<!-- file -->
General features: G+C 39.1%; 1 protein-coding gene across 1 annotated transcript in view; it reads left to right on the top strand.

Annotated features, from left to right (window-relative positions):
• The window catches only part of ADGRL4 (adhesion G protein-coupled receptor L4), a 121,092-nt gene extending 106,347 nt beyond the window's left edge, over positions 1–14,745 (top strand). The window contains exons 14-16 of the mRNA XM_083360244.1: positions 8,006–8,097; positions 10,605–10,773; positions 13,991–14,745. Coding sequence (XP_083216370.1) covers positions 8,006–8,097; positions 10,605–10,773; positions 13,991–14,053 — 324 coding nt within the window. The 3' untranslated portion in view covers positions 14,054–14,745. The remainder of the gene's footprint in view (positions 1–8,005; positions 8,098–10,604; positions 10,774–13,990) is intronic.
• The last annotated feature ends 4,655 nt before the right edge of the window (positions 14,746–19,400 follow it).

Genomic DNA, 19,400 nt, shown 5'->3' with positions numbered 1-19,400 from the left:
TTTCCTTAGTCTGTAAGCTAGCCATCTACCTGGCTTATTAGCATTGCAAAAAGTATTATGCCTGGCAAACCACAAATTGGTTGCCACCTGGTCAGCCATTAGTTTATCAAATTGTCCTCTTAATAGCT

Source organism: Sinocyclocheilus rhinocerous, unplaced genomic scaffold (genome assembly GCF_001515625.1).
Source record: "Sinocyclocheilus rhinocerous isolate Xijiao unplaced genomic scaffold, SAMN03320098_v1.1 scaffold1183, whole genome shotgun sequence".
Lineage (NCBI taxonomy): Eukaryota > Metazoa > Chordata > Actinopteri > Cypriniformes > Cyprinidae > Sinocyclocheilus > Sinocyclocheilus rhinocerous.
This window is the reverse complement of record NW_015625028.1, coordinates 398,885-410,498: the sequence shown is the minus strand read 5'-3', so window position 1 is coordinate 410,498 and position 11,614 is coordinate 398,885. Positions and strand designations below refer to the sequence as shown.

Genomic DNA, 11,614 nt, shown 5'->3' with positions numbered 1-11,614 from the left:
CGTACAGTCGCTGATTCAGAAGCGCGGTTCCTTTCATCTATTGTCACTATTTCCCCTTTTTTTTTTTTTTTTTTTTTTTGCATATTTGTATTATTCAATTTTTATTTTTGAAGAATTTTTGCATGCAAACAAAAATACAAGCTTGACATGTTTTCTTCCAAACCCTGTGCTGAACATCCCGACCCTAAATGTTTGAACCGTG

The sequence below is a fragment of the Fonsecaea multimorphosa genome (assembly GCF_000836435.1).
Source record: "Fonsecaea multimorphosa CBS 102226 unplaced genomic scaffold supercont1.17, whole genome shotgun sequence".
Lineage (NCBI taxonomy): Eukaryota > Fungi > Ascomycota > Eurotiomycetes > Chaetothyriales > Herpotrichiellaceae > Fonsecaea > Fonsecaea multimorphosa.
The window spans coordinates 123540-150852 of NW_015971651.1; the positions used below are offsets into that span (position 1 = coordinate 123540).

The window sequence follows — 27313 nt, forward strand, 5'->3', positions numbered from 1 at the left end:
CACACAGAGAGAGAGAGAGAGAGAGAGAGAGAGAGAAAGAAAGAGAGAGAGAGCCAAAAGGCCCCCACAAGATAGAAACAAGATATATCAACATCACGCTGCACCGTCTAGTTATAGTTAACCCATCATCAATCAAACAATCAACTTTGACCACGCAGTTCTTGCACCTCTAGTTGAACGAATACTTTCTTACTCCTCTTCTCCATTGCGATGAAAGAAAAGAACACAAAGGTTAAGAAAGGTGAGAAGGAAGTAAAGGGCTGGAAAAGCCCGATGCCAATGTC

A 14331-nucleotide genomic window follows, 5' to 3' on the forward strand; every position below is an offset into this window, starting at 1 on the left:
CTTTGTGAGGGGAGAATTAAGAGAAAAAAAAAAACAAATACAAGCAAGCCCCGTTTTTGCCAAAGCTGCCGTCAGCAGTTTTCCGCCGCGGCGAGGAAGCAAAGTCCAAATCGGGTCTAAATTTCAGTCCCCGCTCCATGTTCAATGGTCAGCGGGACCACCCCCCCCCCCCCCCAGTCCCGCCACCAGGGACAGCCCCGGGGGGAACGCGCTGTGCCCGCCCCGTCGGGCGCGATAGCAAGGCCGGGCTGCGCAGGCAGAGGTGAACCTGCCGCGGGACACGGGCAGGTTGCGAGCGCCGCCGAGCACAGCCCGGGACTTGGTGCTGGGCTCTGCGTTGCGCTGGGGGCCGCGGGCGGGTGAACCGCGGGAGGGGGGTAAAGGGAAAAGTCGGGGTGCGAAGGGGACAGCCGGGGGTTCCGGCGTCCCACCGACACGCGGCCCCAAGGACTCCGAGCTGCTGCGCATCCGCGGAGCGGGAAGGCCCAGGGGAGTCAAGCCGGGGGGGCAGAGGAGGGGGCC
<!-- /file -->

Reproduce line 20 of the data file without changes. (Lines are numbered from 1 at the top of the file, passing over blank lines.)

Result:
CTTTGTGAGGGGAGAATTAAGAGAAAAAAAAAAACAAATACAAGCAAGCCCCGTTTTTGCCAAAGCTGCCGTCAGCAGTTTTCCGCCGCGGCGAGGAAGCAAAGTCCAAATCGGGTCTAAATTTCAGTCCCCGCTCCATGTTCAATGGTCAGCGGGACCACCCCCCCCCCCCCCCAGTCCCGCCACCAGGGACAGCCCCGGGGGGAACGCGCTGTGCCCGCCCCGTCGGGCGCGATAGCAAGGCCGGGCTGCGCAGGCAGAGGTGAACCTGCCGCGGGACACGGGCAGGTTGCGAGCGCCGCCGAGCACAGCCCGGGACTTGGTGCTGGGCTCTGCGTTGCGCTGGGGGCCGCGGGCGGGTGAACCGCGGGAGGGGGGTAAAGGGAAAAGTCGGGGTGCGAAGGGGACAGCCGGGGGTTCCGGCGTCCCACCGACACGCGGCCCCAAGGACTCCGAGCTGCTGCGCATCCGCGGAGCGGGAAGGCCCAGGGGAGTCAAGCCGGGGGGGCAGAGGAGGGGGCC